Governors volunteer at board level to set the strategic vision for their school. This involves constructively challenging current processes, using your unique skills to support senior leaders, and overseeing school finances. You’ll be involved in areas such as monitoring, budget management, and data analysis. As well as putting your expertise to good use, you’ll have the opportunity to develop your professional skills. Ultimately, you’ll work towards facilitating the delivery of a broad and exciting curriculum and oversee wellbeing and inclusion initiatives. Governance represents a fantastic opportunity to develop yourself while making a real impact on the education of children and young people.
Governors work collaboratively with the headteacher and other members of the board, including parents and school staff. In most schools, full board meetings are held termly, as are committee meetings. Many governors will sit on a committee linked to their expertise or interests, such as teaching and learning or finance and resources. In addition to attending meetings, governors will need to read the papers in advance, complete training courses, and occasionally visit their school.
Governors usually support schools for a period of four years and with an estimated time commitment of 7 hours per month. During these hours, you will attend meetings, read papers, attend training sessions, and make occasional visits to school.
Who can be a governor?
The most important part of being a governor is the ability to ask questions, provide support and have the best interests of the school at heart. You don't have to be a parent or have experience in education to become a governor. Schools seek a wide range of skills to support the board, including finance, HR, and data analysis.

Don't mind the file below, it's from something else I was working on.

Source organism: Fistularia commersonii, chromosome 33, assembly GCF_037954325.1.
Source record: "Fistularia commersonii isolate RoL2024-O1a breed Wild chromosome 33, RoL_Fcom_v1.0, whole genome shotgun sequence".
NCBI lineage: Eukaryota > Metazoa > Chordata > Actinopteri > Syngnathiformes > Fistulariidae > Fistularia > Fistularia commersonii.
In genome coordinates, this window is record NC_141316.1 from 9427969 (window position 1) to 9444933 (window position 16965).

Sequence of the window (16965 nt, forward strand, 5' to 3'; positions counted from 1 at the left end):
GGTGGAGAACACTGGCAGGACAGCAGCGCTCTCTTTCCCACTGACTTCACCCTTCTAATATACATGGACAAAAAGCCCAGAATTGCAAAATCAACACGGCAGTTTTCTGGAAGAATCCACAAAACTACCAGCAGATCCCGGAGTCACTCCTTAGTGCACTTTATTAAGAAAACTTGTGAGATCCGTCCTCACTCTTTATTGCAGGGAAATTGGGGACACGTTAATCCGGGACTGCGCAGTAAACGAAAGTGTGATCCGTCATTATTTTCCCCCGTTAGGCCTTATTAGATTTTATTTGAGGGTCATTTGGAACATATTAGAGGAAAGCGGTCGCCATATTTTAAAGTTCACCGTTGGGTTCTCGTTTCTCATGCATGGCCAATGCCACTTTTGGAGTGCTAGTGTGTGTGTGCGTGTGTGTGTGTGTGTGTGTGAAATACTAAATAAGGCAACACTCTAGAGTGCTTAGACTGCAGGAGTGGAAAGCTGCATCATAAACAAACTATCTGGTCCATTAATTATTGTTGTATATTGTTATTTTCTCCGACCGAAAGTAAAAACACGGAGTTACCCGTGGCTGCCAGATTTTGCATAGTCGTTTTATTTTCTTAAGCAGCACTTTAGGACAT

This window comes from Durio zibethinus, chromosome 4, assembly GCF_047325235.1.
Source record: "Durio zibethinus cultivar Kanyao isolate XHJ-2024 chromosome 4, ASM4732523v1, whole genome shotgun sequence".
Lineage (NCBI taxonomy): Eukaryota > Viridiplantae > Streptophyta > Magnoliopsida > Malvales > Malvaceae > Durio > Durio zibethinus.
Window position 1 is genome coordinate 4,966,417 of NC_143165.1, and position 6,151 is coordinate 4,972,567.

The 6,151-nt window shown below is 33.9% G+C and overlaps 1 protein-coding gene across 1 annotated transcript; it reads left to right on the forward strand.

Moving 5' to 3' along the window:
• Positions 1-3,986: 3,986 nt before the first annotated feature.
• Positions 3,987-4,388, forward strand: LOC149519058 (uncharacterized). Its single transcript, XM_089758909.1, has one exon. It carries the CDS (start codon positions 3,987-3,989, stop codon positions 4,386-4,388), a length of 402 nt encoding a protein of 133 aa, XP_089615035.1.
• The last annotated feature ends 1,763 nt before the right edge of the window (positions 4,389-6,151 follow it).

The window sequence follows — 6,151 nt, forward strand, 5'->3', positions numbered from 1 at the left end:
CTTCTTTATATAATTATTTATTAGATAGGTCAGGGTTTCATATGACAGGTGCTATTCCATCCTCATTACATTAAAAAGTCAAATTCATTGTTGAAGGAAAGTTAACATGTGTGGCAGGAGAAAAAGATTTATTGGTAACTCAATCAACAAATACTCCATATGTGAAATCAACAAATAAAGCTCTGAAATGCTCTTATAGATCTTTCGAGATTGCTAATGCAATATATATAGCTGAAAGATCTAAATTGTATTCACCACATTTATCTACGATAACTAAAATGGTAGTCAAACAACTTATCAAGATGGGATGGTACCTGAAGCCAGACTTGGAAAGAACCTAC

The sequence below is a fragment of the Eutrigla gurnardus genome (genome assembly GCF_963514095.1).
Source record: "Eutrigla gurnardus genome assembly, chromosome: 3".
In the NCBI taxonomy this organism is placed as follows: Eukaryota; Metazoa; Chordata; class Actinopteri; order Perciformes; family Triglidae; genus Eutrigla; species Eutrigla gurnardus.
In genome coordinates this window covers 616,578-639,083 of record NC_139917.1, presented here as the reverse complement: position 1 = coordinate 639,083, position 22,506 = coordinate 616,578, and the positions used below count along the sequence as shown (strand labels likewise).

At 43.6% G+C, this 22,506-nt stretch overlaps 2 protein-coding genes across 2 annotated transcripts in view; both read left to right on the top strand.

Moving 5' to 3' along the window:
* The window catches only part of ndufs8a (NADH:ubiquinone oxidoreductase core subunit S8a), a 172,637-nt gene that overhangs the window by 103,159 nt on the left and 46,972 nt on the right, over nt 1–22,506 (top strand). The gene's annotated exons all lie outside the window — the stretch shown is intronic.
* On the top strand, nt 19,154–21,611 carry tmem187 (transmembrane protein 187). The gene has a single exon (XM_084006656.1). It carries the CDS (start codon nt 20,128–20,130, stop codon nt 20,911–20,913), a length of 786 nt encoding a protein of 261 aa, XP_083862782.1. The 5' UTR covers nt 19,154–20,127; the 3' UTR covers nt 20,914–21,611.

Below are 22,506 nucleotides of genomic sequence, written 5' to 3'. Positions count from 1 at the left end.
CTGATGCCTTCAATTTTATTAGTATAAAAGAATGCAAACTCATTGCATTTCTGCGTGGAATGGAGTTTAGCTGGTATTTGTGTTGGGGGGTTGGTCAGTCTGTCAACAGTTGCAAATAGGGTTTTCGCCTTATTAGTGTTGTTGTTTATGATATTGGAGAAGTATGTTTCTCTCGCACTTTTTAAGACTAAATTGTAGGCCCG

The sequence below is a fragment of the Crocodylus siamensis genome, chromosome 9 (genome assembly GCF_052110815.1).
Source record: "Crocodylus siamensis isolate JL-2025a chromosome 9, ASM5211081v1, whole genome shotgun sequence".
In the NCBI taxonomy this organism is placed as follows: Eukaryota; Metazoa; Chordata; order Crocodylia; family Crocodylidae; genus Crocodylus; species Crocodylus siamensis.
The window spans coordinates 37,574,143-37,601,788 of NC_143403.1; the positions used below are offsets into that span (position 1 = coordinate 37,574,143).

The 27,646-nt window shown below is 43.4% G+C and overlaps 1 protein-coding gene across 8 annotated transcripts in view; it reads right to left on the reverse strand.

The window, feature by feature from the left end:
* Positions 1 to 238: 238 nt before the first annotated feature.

Boards also need governors with a diversity of backgrounds and lived experiences to ensure a range of perspectives are considered during board meetings.
Schools welcome professional experience, as well as community insight and experience of working collaboratively.
You need to be aged 18 or above and there are certain criminal convictions that would exclude you from the role. A Disclosure and Barring Service check will be carried out by the school.
What’s the process?
You can complete your online profile on the website, including your motivation to take on the role, your skills and your school preferences. Your regional Partnership Manager will then look at vacancies that match your requirements. Once a school is identified, you will have the opportunity to discuss the role with them in more detail, visit the school, and observe a meeting. If appointed, a DBS check will take place and, in some cases, the school will seek references.
Governors for Schools isn’t just a matching service. We want to help you thrive in your role through bespoke and ongoing support. We provide eLearning and monthly webinars covering a variety of topics to increase your knowledge of the education sector and governance. You’ll also have access to GovernorHub Knowledge for School Governors, an information hub designed to show new governors the ropes and offer a useful point of reference for existing governors.